So this is very simple. So what this workflow is going to do, we are gonna pass a time inputs, and it's gonna return a message to us in a nice format. Okay? And the value is coming from text. And if the value is coming from a job, we will see how we can access that. So we are gonna define a job, which is gonna be called formatted job, and it's gonna output a message. Okay? It's gonna make sense in a moment. So we have jobs, nothing new. And it's a formatted job, we need that job. Nothing really new, it's gonna run Ubuntu latest. It's gonna have a timeout. And it's gonna have outputs. We're gonna define them in a moment. And it's gonna have steps, nothing new. You know all this already. You've been with me two and a half hours, you know this. I know you do, because you're a very good audience. And you're listening I think, sorry. We're just kidding all the time. Right, so what do we do with steps? We read the name. So this step is Step to format a message. We're gonna give it an ID because we need to access that for the output. So this is a formatter step. And we are going to run a command. So we've seen this as well. So as we're gonna echo, you remember this colon colon set output, we give it a name to the output. In this case, it's gonna be message and colon colon, and the value is gonna be hello and inputs at the D name, hello you. You are in the other input inputs environment. Okay so we are formatting, we are reading these two inputs and we are just doing something with those inputs, something really easy. And we are actually going to print that into the console as well. So allow me to copy, we are echoing then steps. The formatted step which is the one above. We are reading the outputs from this which is being set this output. And then message is this output name message. And we need to output because we are gonna use this output from this workflow into the call from in the color workflow. So this is the the workflow, which we are going to call from another workflow. So we are gonna output a message from, it's basically the same thing for me. Okay, so we are accessing from the steps. We are accessing this output and then the workflow is outputting something out to the world, okay. What is outputting is jobs, jobs, format the job, format the job, outputs, outputs, message, message, okay? So you understand the chain, the tree how we access in the step or from the job. So we're gonna have outputs in the step or we can have an output from the job. The one we are interested in to output to the caller workflow is the one from the job. Nice, and then we are gonna do some, remember we have this secret, okay? We haven't used that yet. Let's just use that. Let's create just a dummy job. This is a magic job. And this is using the secret token to do something, to do some awesome magic. Whatever, you can access the secret doc, super secret token from this section over here and you can do whatever. So this is the reusable workflow, right? We need to call this workflow from where, from another workflow. So how workflows is all about jobs, is all about steps and hopefully you are familiar with all the keywords from DHA.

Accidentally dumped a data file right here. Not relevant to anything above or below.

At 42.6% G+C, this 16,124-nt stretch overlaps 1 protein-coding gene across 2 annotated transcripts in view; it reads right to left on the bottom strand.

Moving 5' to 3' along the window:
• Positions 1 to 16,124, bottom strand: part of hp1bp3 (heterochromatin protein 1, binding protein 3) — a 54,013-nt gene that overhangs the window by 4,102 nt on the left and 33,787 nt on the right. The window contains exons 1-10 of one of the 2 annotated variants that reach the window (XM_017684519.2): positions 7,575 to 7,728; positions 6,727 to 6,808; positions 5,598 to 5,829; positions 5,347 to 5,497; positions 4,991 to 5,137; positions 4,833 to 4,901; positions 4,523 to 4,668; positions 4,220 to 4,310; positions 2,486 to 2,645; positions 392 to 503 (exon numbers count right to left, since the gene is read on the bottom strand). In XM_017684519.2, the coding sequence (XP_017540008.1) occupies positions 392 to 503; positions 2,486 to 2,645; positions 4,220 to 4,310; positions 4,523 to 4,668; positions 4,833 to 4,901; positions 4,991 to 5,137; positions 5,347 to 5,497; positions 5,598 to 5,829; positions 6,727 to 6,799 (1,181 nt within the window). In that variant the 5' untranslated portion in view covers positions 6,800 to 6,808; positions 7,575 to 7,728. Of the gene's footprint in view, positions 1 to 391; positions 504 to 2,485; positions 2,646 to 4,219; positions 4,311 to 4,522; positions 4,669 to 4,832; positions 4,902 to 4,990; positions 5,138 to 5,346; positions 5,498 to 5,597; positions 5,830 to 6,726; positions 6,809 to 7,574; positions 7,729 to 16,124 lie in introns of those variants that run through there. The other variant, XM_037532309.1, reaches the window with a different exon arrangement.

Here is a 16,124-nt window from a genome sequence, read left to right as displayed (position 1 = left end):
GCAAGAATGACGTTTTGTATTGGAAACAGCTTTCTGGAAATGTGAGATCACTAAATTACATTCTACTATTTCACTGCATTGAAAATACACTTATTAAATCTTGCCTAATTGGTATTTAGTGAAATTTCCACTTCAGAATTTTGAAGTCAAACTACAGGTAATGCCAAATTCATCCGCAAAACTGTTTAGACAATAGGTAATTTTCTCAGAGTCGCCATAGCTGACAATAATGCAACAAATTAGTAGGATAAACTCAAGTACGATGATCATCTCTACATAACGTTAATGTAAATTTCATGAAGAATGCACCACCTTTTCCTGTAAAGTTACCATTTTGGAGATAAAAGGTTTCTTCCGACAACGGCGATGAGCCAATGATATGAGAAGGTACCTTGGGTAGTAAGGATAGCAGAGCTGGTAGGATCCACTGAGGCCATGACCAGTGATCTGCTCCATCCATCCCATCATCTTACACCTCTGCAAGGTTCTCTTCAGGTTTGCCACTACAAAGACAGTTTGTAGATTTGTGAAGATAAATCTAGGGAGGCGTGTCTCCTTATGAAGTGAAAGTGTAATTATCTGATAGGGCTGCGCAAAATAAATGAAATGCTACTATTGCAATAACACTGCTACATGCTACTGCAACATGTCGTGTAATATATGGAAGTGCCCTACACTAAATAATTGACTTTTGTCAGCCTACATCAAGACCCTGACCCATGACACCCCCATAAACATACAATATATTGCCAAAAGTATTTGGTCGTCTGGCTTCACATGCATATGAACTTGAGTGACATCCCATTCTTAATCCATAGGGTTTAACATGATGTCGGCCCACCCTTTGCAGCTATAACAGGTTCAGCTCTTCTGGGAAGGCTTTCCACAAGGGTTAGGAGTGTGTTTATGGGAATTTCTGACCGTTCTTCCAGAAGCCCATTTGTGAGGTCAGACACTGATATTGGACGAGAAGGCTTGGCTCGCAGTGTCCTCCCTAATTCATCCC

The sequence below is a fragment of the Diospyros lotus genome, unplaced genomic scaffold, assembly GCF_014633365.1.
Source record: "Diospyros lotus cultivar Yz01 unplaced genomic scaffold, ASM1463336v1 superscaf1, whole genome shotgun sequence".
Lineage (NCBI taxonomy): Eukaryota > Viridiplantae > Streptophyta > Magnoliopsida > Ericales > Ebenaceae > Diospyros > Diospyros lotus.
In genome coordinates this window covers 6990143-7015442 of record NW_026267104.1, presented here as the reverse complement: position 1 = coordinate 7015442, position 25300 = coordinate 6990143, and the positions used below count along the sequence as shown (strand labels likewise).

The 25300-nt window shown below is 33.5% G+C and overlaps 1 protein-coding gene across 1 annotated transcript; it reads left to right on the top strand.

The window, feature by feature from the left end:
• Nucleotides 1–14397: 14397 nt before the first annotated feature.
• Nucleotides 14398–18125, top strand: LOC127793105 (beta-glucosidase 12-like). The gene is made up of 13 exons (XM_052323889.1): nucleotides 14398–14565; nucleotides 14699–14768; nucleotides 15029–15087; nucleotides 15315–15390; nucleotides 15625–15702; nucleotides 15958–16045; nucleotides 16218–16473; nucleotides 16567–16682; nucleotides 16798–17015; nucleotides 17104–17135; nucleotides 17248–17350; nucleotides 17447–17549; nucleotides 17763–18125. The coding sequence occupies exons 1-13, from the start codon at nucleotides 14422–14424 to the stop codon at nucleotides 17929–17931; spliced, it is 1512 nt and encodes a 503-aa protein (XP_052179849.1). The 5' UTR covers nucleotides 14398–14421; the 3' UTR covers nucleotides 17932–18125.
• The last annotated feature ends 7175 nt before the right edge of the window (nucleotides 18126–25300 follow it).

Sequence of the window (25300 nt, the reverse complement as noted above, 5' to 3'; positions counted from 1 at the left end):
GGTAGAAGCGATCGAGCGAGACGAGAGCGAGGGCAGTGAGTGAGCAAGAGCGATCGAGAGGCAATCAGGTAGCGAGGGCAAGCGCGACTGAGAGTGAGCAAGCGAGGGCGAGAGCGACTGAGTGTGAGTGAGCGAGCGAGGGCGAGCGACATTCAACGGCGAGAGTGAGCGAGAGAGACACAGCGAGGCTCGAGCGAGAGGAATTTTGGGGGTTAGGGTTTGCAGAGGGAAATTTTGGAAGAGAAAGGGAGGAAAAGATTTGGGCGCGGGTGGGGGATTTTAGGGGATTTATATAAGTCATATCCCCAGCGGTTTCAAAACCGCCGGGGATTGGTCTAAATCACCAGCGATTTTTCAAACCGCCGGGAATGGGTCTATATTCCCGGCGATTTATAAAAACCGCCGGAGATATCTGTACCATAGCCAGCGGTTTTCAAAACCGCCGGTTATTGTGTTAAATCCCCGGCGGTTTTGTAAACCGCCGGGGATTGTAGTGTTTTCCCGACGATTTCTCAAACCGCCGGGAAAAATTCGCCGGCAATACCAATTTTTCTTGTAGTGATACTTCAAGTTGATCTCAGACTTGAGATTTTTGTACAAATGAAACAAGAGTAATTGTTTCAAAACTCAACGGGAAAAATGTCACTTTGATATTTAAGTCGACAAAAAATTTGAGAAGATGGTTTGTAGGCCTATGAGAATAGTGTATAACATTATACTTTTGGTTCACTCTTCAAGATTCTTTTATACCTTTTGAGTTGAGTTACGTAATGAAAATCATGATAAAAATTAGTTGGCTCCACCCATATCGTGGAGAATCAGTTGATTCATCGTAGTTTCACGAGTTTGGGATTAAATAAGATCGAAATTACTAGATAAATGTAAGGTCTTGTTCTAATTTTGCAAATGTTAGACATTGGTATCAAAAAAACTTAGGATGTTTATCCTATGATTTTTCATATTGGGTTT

So this is the caller workflow. So, do you want me to type everything or do you want me to copy? Probably for the sake of time I will probably copy and explain line by line. A caller workflow is nothing but another workflow. It's just, it's another workflow. It follows the same rules. So let me just copy it. And let's just do it together. It has a name. So this is just my workflow which calls something. It is triggered by, it is gonna be triggered manually. So we've already seen this workflow dispatch. We are specifying the name and environment. And then, actually this is...

22. Using Switch Case Action and Calling Workflows

Short description:

This part explains how to use a switch case action to get the right token for the environment selected. It shows how to output the global secret as a job output and call a workflow. The steps for calling the workflow are explained, including specifying inputs and secrets. The part also mentions the use of a reducible workflow that outputs a message, which is then printed using the needs called local workflow job outputs. Finally, the part discusses the process of trying the workflow and merging it into the main branch.